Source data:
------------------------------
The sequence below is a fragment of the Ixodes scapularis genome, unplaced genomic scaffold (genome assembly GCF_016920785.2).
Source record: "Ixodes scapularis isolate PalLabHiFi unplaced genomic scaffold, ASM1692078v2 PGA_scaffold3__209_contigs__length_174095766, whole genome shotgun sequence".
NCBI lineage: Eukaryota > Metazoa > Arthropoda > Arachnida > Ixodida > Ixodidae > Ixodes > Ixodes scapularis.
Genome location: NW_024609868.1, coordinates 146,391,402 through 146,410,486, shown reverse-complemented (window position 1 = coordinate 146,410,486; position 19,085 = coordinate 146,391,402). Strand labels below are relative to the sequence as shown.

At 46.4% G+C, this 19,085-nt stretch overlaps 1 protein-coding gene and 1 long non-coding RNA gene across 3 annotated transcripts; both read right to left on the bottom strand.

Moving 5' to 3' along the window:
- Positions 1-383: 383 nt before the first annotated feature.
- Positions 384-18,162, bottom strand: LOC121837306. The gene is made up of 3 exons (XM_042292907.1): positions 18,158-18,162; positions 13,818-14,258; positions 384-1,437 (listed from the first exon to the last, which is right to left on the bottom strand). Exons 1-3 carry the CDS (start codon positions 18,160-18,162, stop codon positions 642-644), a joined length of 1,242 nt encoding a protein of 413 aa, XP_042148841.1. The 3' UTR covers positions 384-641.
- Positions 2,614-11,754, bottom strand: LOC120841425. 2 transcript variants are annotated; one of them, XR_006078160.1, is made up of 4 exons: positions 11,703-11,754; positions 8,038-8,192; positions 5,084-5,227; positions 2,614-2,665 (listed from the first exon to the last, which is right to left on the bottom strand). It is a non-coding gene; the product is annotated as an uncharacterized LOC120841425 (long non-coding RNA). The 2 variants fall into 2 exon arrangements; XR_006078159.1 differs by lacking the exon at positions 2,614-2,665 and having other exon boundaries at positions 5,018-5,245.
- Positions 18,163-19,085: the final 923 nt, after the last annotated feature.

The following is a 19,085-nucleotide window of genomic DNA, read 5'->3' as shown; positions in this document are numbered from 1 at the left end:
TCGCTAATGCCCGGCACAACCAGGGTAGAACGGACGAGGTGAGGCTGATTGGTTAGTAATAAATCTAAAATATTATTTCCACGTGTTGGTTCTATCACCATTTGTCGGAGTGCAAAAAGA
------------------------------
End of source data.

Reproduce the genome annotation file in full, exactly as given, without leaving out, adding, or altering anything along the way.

The sequence below is a fragment of the Ixodes scapularis genome, unplaced genomic scaffold (genome assembly GCF_016920785.2).
Source record: "Ixodes scapularis isolate PalLabHiFi unplaced genomic scaffold, ASM1692078v2 PGA_scaffold3__209_contigs__length_174095766, whole genome shotgun sequence".
NCBI lineage: Eukaryota > Metazoa > Arthropoda > Arachnida > Ixodida > Ixodidae > Ixodes > Ixodes scapularis.
Genome location: NW_024609868.1, coordinates 146,391,402 through 146,410,486, shown reverse-complemented (window position 1 = coordinate 146,410,486; position 19,085 = coordinate 146,391,402). Strand labels below are relative to the sequence as shown.

At 46.4% G+C, this 19,085-nt stretch overlaps 1 protein-coding gene and 1 long non-coding RNA gene across 3 annotated transcripts; both read right to left on the bottom strand.

Moving 5' to 3' along the window:
- Positions 1-383: 383 nt before the first annotated feature.
- Positions 384-18,162, bottom strand: LOC121837306. The gene is made up of 3 exons (XM_042292907.1): positions 18,158-18,162; positions 13,818-14,258; positions 384-1,437 (listed from the first exon to the last, which is right to left on the bottom strand). Exons 1-3 carry the CDS (start codon positions 18,160-18,162, stop codon positions 642-644), a joined length of 1,242 nt encoding a protein of 413 aa, XP_042148841.1. The 3' UTR covers positions 384-641.
- Positions 2,614-11,754, bottom strand: LOC120841425. 2 transcript variants are annotated; one of them, XR_006078160.1, is made up of 4 exons: positions 11,703-11,754; positions 8,038-8,192; positions 5,084-5,227; positions 2,614-2,665 (listed from the first exon to the last, which is right to left on the bottom strand). It is a non-coding gene; the product is annotated as an uncharacterized LOC120841425 (long non-coding RNA). The 2 variants fall into 2 exon arrangements; XR_006078159.1 differs by lacking the exon at positions 2,614-2,665 and having other exon boundaries at positions 5,018-5,245.
- Positions 18,163-19,085: the final 923 nt, after the last annotated feature.

The following is a 19,085-nucleotide window of genomic DNA, read 5'->3' as shown; positions in this document are numbered from 1 at the left end:
TCGCTAATGCCCGGCACAACCAGGGTAGAACGGACGAGGTGAGGCTGATTGGTTAGTAATAAATCTAAAATATTATTTCCACGTGTTGGTTCTATCACCATTTGTCGGAGTGCAAAAAGA